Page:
Expat

Wednesday, May 18, 2016

The Art of Simplicity


“The frames choose the photographs actually.
Jefferson Hayman

In what he describes as “A reverse way of creating the final product I guess,” the New York photographer Jefferson Hayman uses his hand made antique frames to determine their contents.

As he told the Sycamore Review’s Juliette Ludeker “My studio walls are filled with empty, antique frames. The sizes and various elements of the frame dictate what photograph will go inside.”

It was while he was studying for his Bachelor of Arts degree from Kutztown University that Hayman learned his frame making skills and appreciation.

As he explained in 2015 to Siegel+Gale’s Simplifiers blogWhen I was back in art school, I needed a job, and I had two options: a dishwasher, or picture framer. Those were the only two jobs available and I had already been a dishwasher for longer than I care to say. So I decided that I would take this job as a picture framer and learn a skill—and also hopefully get free art supplies, which I needed at the time. After taking the job, I realized the importance of the picture frame. It’s this DMZ between the art and the world. It’s that last area, a border basically, between reality, and the reality of what the artist is creating on the page.

And within these borders Hayman places his nostalgic styled photographs that strive for a timelessness aesthetic of simplicity.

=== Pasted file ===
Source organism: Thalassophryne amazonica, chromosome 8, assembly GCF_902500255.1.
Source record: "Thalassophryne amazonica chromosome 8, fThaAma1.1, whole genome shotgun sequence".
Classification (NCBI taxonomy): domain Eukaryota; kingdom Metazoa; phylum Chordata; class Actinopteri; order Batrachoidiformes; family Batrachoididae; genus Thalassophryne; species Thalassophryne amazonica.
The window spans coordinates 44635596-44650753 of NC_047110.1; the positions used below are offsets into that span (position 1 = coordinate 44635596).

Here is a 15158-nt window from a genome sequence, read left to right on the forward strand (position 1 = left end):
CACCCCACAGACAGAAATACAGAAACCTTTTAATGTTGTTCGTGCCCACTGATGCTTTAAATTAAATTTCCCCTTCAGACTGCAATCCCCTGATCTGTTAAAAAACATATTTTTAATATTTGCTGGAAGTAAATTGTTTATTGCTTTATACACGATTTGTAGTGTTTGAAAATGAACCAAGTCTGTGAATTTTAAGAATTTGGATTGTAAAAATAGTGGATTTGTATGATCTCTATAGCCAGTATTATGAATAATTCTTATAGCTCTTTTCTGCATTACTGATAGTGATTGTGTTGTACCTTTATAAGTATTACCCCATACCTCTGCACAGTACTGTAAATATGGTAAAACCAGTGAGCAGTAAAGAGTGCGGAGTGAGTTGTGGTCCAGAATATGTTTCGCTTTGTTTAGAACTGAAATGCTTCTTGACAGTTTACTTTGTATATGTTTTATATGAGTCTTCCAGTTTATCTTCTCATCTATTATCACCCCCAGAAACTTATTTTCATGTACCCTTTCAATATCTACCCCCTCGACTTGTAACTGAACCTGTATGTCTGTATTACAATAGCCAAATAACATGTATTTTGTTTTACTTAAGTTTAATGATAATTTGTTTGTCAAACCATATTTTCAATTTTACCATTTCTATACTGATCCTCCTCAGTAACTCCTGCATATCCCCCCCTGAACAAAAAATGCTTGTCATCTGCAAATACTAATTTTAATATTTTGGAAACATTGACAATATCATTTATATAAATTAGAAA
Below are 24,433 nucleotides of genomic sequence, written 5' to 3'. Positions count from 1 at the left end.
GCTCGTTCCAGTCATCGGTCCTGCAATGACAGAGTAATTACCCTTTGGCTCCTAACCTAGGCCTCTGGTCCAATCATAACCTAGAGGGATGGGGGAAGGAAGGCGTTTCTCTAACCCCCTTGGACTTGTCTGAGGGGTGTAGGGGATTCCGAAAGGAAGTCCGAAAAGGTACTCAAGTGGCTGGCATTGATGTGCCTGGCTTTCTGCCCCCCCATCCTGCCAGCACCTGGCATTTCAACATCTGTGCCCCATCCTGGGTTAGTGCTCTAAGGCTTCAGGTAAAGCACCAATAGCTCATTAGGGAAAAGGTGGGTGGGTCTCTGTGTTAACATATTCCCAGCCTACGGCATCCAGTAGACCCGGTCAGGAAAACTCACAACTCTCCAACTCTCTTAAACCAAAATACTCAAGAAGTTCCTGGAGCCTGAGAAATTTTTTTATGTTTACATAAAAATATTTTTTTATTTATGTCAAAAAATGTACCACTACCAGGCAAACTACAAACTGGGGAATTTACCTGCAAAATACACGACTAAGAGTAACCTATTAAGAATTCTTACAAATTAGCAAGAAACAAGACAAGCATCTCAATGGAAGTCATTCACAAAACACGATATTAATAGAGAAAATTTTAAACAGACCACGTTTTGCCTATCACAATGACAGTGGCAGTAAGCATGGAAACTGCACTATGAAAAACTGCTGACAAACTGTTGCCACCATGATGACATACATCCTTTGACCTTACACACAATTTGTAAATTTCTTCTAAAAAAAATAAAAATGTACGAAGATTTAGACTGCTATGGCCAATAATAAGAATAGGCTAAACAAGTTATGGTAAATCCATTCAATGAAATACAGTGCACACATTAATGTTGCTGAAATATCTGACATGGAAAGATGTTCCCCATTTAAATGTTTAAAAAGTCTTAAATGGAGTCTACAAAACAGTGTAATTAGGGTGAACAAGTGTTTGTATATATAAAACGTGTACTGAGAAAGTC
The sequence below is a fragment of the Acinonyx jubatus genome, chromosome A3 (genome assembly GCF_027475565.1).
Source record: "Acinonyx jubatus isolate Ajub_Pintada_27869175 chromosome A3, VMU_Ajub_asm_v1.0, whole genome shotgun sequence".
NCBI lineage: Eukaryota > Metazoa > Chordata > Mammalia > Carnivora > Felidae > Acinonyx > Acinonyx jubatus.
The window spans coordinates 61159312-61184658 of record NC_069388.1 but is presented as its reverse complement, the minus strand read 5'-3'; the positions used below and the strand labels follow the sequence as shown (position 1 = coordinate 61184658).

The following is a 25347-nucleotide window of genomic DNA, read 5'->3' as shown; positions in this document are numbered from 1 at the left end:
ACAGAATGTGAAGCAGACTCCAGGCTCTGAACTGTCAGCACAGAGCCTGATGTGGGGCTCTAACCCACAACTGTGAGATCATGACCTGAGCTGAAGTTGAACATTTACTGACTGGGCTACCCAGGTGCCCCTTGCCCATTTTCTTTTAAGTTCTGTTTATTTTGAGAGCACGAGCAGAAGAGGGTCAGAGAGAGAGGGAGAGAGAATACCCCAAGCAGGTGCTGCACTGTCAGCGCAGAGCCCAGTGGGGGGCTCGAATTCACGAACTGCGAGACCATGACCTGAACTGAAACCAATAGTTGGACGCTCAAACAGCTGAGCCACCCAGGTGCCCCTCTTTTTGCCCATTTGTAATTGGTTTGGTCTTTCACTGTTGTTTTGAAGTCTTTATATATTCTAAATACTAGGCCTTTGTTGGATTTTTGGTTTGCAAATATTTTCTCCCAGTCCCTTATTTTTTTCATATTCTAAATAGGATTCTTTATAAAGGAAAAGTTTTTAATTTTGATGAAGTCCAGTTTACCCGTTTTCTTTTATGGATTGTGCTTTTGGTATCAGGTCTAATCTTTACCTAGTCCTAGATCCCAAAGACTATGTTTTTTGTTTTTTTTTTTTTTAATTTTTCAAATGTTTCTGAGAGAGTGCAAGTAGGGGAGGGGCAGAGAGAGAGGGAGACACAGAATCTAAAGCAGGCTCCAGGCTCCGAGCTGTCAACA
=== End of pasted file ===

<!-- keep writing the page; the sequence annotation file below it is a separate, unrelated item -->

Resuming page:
About which he says “The more simple a composition, I have always thought, speaks louder than a more complicated one. There’s a phrase out there: “A whisper is more powerful than a shout,” that’s something that I think about when composing work or when formalizing an idea. I think it evokes a sense of contemplation. A lot of artwork these days doesn’t require that you stand in front of it for too long. A lot of it is flash and pop-oriented images. But what I’d like to do, what I hope to do, is to engage the viewer to contemplate my works in hopes that it stays with them once they’ve moved beyond my artwork.


Hayman’s current exhibition Limerence is on show at New York’s Robin Rice Gallery until the 19th of June. 


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